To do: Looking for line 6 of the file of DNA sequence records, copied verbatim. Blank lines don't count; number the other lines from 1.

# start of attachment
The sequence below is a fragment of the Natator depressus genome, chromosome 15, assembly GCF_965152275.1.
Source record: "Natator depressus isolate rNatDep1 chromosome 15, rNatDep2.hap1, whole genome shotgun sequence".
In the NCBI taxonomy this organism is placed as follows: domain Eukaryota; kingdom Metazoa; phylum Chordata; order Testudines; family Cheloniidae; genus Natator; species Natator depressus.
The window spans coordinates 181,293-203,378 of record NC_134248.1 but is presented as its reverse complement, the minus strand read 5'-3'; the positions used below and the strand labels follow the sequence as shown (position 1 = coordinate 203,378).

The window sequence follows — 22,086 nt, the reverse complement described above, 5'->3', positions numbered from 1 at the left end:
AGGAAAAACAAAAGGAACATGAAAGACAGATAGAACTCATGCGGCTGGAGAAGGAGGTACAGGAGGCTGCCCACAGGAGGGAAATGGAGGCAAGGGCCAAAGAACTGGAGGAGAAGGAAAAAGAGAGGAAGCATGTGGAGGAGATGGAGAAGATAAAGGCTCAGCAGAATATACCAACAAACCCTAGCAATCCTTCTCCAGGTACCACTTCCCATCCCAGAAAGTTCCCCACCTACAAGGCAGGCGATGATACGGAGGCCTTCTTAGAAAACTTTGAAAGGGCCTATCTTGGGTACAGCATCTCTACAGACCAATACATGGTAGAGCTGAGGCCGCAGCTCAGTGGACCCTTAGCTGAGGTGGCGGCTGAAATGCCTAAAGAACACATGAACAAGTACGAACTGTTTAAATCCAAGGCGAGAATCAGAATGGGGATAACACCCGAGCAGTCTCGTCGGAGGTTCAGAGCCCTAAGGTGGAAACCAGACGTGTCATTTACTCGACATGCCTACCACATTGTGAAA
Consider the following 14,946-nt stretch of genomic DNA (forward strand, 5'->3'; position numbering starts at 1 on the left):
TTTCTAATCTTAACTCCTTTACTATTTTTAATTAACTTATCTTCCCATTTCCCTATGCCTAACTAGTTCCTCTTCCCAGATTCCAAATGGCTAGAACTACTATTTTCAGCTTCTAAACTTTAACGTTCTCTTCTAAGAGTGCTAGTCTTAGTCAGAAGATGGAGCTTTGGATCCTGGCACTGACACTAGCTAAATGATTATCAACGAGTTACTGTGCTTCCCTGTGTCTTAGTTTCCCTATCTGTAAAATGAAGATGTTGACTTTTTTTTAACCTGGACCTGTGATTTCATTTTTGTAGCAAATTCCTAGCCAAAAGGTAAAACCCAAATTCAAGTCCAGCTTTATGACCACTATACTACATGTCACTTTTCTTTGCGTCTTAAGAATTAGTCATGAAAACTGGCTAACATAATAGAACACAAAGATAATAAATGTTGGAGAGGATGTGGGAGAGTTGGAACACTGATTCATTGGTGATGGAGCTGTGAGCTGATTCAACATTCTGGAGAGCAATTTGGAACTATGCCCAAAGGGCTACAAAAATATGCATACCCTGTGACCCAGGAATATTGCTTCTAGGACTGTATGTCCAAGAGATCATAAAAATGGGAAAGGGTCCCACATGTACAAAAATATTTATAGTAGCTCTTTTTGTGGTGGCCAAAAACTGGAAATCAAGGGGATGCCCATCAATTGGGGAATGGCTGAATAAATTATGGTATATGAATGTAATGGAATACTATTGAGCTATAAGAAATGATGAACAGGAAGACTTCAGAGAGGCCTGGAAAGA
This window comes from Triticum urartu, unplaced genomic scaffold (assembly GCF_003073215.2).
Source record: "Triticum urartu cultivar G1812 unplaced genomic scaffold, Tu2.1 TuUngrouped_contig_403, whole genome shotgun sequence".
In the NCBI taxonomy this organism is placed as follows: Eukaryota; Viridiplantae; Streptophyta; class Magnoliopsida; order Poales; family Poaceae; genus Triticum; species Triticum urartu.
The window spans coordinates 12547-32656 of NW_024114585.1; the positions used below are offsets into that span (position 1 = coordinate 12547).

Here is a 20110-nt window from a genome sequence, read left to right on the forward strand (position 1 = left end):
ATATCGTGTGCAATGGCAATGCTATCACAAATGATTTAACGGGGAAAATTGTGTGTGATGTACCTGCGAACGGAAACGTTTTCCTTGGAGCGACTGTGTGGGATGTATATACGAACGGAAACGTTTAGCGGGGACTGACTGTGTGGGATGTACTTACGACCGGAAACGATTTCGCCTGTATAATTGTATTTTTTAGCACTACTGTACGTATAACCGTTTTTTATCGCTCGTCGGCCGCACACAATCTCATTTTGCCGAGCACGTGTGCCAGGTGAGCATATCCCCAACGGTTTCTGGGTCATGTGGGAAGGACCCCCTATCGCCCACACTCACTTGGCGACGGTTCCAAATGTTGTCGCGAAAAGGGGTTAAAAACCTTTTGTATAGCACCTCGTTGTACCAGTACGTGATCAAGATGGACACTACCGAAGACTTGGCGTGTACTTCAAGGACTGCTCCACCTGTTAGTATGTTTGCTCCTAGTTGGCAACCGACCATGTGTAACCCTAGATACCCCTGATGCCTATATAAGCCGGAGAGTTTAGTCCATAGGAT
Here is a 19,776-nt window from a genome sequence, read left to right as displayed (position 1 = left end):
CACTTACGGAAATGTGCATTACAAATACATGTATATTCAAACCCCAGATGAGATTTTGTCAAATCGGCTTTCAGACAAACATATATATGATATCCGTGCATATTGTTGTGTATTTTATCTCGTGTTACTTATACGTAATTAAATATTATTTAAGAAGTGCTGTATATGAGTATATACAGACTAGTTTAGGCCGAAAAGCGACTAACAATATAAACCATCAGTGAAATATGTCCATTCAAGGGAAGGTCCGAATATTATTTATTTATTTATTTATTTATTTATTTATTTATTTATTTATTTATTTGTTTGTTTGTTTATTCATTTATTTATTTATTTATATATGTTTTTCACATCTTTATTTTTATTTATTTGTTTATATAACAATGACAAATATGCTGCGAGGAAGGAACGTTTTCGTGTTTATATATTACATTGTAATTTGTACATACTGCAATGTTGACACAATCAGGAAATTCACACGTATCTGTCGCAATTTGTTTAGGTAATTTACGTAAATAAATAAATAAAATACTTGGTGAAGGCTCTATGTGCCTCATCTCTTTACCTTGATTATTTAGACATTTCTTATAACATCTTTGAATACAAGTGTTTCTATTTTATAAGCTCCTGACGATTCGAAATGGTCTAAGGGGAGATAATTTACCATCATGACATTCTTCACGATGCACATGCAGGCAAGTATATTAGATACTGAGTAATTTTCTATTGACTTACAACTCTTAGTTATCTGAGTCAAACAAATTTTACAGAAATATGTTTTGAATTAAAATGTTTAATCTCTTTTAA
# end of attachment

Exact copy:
AGGAAAAACAAAAGGAACATGAAAGACAGATAGAACTCATGCGGCTGGAGAAGGAGGTACAGGAGGCTGCCCACAGGAGGGAAATGGAGGCAAGGGCCAAAGAACTGGAGGAGAAGGAAAAAGAGAGGAAGCATGTGGAGGAGATGGAGAAGATAAAGGCTCAGCAGAATATACCAACAAACCCTAGCAATCCTTCTCCAGGTACCACTTCCCATCCCAGAAAGTTCCCCACCTACAAGGCAGGCGATGATACGGAGGCCTTCTTAGAAAACTTTGAAAGGGCCTATCTTGGGTACAGCATCTCTACAGACCAATACATGGTAGAGCTGAGGCCGCAGCTCAGTGGACCCTTAGCTGAGGTGGCGGCTGAAATGCCTAAAGAACACATGAACAAGTACGAACTGTTTAAATCCAAGGCGAGAATCAGAATGGGGATAACACCCGAGCAGTCTCGTCGGAGGTTCAGAGCCCTAAGGTGGAAACCAGACGTGTCATTTACTCGACATGCCTACCACATTGTGAAA